These little bushtits are such happy birds. They swarm the bark butter, singing a whispery tune and vanish again.
I’m going to take a bit of a departure today from my series on How My Day Job Has Made Me a Better Writer, but I’ll be back with it tomorrow.
I was talking with a Twitter friend who’s looking at having her first book published. She’s all agog with excitement, of course. And the online community has been great to her, with congratulations and support. Now, however, it’s hitting her that by the time the book comes out, people’s attention may have drifted and maybe no one will notice at all then.
She’s actually pretty insightful to recognize this pitfall.
See, for writers, attention is our most addictive drug.
We’re like affection-starved children who’ve grown up without human contact. It sounds dramatic, but so much of being a writer, especially in the early years, involves being alone with only your words for company. Nobody else sees your work, largely because no one cares, even if you dare tell anyone about it. You begin to feel like the mad scientist hermit, muttering to yourself, chasing some ever-mutating dream of creation. You become very accustomed to not being noticed. Even if you have a regular life, with people who love you, the crazy-writer side is usually locked away where she can’t frighten people.
Then, when she’s cleaned up enough to be trotted out into polite society and people pay attention to that side of you – and bettter, PRAISE you for it – well, it’s overwhelming. It’s like getting chocolate after a lifetime of rice. It’s rich and lovely and can totally screw you up.
Because, you see, the attention is almost instantly addictive. You find yourself craving just a little more. You start doing and saying things just to elicit a little more attention. You search for reviews and mentions. You reread old praise, reliving the glory days.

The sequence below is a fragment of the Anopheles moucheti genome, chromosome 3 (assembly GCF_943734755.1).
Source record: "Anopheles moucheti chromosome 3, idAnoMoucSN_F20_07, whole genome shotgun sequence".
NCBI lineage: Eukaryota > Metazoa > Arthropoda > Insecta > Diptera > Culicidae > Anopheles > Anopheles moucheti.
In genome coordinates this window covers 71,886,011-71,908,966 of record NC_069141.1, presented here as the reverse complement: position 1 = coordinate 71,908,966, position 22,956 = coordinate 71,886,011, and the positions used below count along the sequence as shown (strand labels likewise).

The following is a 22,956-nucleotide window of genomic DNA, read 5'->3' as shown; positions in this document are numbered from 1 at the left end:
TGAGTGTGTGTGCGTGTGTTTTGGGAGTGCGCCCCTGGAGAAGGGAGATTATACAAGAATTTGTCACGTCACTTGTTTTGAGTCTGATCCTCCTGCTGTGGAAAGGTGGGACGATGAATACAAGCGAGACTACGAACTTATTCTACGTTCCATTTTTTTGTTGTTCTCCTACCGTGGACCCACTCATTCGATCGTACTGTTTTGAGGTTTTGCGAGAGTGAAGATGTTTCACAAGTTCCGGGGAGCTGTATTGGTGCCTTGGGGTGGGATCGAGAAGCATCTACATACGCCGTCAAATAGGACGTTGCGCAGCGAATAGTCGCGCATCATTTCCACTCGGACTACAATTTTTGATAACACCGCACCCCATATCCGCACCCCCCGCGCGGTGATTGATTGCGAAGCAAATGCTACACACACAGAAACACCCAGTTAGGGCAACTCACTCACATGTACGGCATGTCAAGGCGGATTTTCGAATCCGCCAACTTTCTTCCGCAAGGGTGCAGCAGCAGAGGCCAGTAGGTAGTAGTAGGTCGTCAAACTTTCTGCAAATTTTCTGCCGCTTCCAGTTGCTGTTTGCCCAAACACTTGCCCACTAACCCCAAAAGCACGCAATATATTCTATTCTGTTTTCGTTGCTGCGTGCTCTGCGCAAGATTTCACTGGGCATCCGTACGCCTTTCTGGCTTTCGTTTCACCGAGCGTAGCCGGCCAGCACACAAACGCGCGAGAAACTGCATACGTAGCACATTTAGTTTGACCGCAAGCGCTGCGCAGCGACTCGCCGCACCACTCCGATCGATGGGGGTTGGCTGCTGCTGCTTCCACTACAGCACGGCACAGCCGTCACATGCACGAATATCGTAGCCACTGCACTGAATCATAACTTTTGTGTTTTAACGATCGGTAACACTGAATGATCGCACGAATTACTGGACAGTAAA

Before you know it, you’re the crack-whore on the corner of Twitter offering anything if people will just throw a crumb of attention your way.
I can’t tell you not to taste the attention. After all, it’s arguably one of the few rewards writers receive, until they’re really making the money. And besides, unless you’re a total recluse, you’re gonna get it. But know that it’s addictive. That it’s chocolate-covered heroin with no nutritious value.
In the end, the only thing that really matters is the writing.
13 Replies to “Writers’ Heroin”
“Chocolate covered heroin with no nutritional value” I like that.
I see what you’re saying, and I understand it, but will you pet my hair and tell me I’m pretty just ONE MORE TIME?
Jen, you are SO pretty! ~pet, pet, pet~
LOL – “Before you know it, you’re the crack-whore on the corner of Twitter offering anything if people will just throw a crumb of attention your way.”
Aww, those bushtits are so cute. Great pic, Jeffe. And now I miss my suet feeder and a tree to hang it on. =o)
“In the end, the only thing that really matters is the writing.” Yup. Still, a little attention now and then would be nice.
The attention IS nice, B.E. – that’s why it’s so addictive! We made our own bark butter. The birds love it!
I tend to get this in frequent bite-sized chunks due to medium, so it’s both easier to digest (good) and easier to get acclimatised to (intravenous drip of chocolate-covered heroin, anyone?).
Getting swamped with it once in a very long time with nothing in between must be really disorienting. I got nailed with a wave of the stuff last week and just wanted to hide under a rug even though it was all positive. D:
Ha! What an interesting observation, Darchala. I could see that, if you keep the drug on a nice, even pharmaceutical dose, then it’s more manageable. Isn’t it funny how the crazy highs make you want to hide?